Category Archives: Poetry


There’s a human warmth in diners, especially
at breakfast, when sleep still sits on shoulders
slumped forward over plates of eggs and hash
browns, steam rising from cups of tea and coffee
like sleepers’ breath. There’s not much talking, just
the rustle of the morning paper as the day
is opened up. Yawns are issued without
apology, and the waitress, with her small pad
and pencil, her hand touching your back as she
rounds the corner, is love arrived. No one
cares if you’re still wearing pajama bottoms
or haven’t bothered to shave. The slow munching,
the sound of forks and knives, the audible
inhalations of liquid: the words will come later.



I can understand that sitting would be
more difficult, and the sleek verticality
undone, but imagine the wag of happy
anticipation, the shimmy of pleasure,
ease of balance across a log above
a gorge, the prehensile joy of flying from
tree to tree. Vestigial bone, I know you
only when I fall, the runt of memory
shocked, the wild days of prehistoric thrill
and exhilaration coursing in my shrunken end.


seem right when another’s lost to words, to look,
and touch; when her suffering’s so acute she can
barely move. You gather your heart-thoughts and say them

silently, lofting the supplication upward
with the million others intoned that second, hoping
that a source starward and more potent than earthly

agency can bring help. And each time the pain comes
you pray again, until you resemble a medieval
monk, the plea for succor in every breath.


Today it’s so cold
it’s hard to remember, the frigid
air slipping in through collar, up pant
legs, feasting on the exposed
nose, searching out fragile fingers in
and out of tight pockets, finding
scalloped ears beneath a stocking
cap, keeping lips a thin hard

line against the day, that inside is
a jungle, steamy and a steady
ninety eight point six, where every
living creature, naked and
glistening, luxuriates in a tropical
heat and fecundity, a prelapsarian
paradise of plenitude, where cold
air and shivering bones are never known.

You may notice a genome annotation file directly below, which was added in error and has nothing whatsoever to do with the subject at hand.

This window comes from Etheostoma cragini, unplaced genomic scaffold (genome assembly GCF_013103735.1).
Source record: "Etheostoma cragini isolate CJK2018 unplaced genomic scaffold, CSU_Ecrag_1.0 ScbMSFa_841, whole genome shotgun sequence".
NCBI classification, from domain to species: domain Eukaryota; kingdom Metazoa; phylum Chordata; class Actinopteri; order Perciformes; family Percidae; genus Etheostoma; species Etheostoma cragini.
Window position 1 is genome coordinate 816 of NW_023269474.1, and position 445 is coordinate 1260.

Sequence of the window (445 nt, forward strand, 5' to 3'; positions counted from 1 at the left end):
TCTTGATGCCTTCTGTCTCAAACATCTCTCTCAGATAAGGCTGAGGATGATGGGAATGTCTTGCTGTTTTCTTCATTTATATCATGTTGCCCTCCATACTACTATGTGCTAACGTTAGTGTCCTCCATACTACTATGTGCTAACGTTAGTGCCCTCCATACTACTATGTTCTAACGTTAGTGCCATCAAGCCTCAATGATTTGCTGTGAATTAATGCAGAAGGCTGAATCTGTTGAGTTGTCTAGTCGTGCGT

There isn’t a word you can say, not
one, no matter how heartfelt, no
matter we both see and touch its
impulse at the same time, that
isn’t, and won’t be, misunderstood.


My mouth and tongue are dumb. They pucker,
lick and swim to yours, trying
to tell you what they can’t in words.


I have a mouth full of marbles
that garble the clear meaning I
want to express. I choke each day
on inarticulate display.


When I speak I feel as if the wind has found
a way to make me sound, like moving a bottle
top around at different angles, high
whistle, deep bass, staccato bursts. I’ll loft
my voice sometimes when hiking: holler, whoop
and imitate the call of birds, the grunt and clack
of animals. What joy in wordless talk!


I like to savor, when I can’t understand,
the meal of vowels and consonants served up,
the way lips shape an uva, so round and fresh
I can almost taste the juice; the outward push
of flesh to smooth, to move the euphony
of love along; the strike of tongue against
the battlement of teeth when sounds go rock
hard and talk sticks in the throat and won’t go down.


Between the cry and rasp the heart must find
its way. How strange that sounds first filtered through
the mind and made of air will have to do.


No one to call ten times a day, to share
the random thought that washed to shore brings in
its tow a memory that no one else

but she can know, the castles of delight
built one by one on sun streaked beaches where
young bodies exulted in their play. No one

to come home to, no waiting, vibrant, smiling